Put simply, the laws of economics still apply — even to Amazon. Drug distributors are strong financially and have great scale and a tremendous purchasing-power advantage. Distributors’ stocks may take a dive but their business will be fine in the long run. The only competitive advantage Amazon has against drug distributors is that Wall Street completely ignores its profitability and focuses only on revenue growth.
McKesson is one of the U.S. stock market’s most interesting investments. Its business is future-proof. The demand for its product is not cyclical and is likely to continue to grow as the U.S. population ages. Higher or lower interest rates, recession or no recession, inflation or deflation, McKesson’s earnings power will continue to march ahead for a long time.

McKesson has a conservative balance sheet; it can pay off its debt in less than two years. McKesson pays a lower dividend than its competitors, but it has purchased a third of its shares over the last decade. Expected earnings of about $13 a share this year could grow to $15 in 2019. At a conservative 15 times earnings, McKesson is worth about $225 a share.

Assessment

However, McKesson has spun off its technology business into Change Healthcare, which could go public in 2019. McKesson owns 70% of Change Healthcare, and my firm estimates McKesson’s interest is worth about $25-$30 a share. Thus, a conservative estimate of McKesson’s value is about $250.

Conclusion

Your thoughts and comments on this ME-P are appreciated. Feel free to review our top-left column, and top-right sidebar materials, links, URLs and related websites, too. Then, subscribe to the ME-P. It is fast, free and secure.

Speaker: If you need a moderator or speaker for an upcoming event, Dr. David E. Marcinko; MBA – Publisher-in-Chief of the Medical Executive-Post – is available for seminar or speaking engagements.

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***

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***

Regulator Floats Idea of Merging Banks and Commerce

On the Bank of Amazon? Wal-Bank, Face-Bank, etc.

https://www.bloomberg.com/news/articles/2017-11-08/banking-commerce-divide-may-be-unnecessary-u-s-regulator-says

Conclusion

Your thoughts and comments on this ME-P are appreciated. Feel free to review our top-left column, and top-right sidebar materials, links, urls and related websites, too. Then, subscribe to the ME-P. It is fast, free and secure.

Speaker: If you need a moderator or speaker for an upcoming event, Dr. David E. Marcinko; MBA – Publisher-in-Chief of the Medical Executive-Post – is available for seminar or speaking engagements.

https://medicalexecutivepost.com/dr-david-marcinkos-bookings/

Contact: MarcinkoAdvisors@msn.com

***

Why Amazon will NOT kill this business!

Why Amazon Will Not Kill This Business

By Vitaliy Katsenelson CFA

Conclusion

Your thoughts and comments on this ME-P are appreciated. Feel free to review our top-left column, and top-right sidebar materials, links, urls and related websites, too. Then, subscribe to the ME-P. It is fast, free and secure.

Speaker: If you need a moderator or speaker for an upcoming event, Dr. David E. Marcinko; MBA – Publisher-in-Chief of the Medical Executive-Post – is available for seminar or speaking engagements. Contact: MarcinkoAdvisors@msn.com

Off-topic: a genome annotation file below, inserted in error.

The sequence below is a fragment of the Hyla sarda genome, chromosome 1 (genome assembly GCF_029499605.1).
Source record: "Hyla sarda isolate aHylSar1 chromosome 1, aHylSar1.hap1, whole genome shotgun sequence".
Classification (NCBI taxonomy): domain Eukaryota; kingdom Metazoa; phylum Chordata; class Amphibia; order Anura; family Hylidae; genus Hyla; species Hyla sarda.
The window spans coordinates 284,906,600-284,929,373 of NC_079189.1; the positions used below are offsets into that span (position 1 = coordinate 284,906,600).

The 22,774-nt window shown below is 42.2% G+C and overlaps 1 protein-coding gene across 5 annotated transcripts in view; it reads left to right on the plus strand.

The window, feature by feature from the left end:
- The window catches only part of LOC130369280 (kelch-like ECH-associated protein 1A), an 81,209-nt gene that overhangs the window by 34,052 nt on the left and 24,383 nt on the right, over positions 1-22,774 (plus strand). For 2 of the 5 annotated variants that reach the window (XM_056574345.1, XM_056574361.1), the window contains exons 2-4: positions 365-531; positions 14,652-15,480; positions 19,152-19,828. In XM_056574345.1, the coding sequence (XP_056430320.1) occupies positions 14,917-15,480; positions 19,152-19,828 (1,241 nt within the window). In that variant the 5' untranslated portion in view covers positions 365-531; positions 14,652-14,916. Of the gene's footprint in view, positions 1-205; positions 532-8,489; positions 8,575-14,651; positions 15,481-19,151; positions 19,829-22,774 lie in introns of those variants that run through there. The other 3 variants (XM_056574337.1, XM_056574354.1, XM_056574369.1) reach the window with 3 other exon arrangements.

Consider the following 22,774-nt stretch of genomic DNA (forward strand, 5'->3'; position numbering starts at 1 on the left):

OUR OTHER PRINT BOOKS AND RELATED INFORMATION SOURCES:

Risk Management, Liability Insurance, and Asset Protection Strategies for Doctors and Advisors: Best Practices from Leading Consultants and Certified Medical Planners™8Comprehensive Financial Planning Strategies for Doctors and Advisors: Best Practices from Leading Consultants and Certified Medical Planners™

***

Why I Love Amazon.com but Won’t Buy Its Stock

Join Our Mailing List

By Vitaliy Katsenelson CFA

b385838e-683a-4798-b408-65d65d001799

You should look at your portfolio and want to throw up a little — this is how one value manager described what a true, die-hard value investor’s portfolio should look like. The two stocks I wrote about in my latest article — American Eagle and Aéropostale — have a tendency to elicit that unpleasant reflex in many investors today.I’m not writing this article as a pitch for those stocks (though, to be clear, my firm does own them) but to reinforce the lesson I have learned from past indecisions. If you want to buy a retailer selling clothes and shoes — items that are subject to fashion and weather risks — you want to buy them when they have missed their latest trend, when their financials look ugly and when the risks have already played out. One thing I like about these apparel retailers is that teens will shop there for just a few years. If a retailer screws up with one crop of kids, they get a second chance, because there is another crop coming right along. (The JCPenney crowd is not as forgiving. See “What I Learned from the JC Penney Fiasco .”)Also, unlike for the Best Buys and RadioShacks of the world, the Internet is not a significant threat to teen clothing retailers. Parents get sick of their kids driving them crazy at home on weekends — plus, let’s be honest, when your kids get to be teenagers, you are definitely not cool anymore. There is, however, an amicable solution: Drop the kids off at the shopping mall — a large, relatively secure enclosed space with video cameras and security personnel, with a movie theater, inexpensive fast food and a lot of retailers.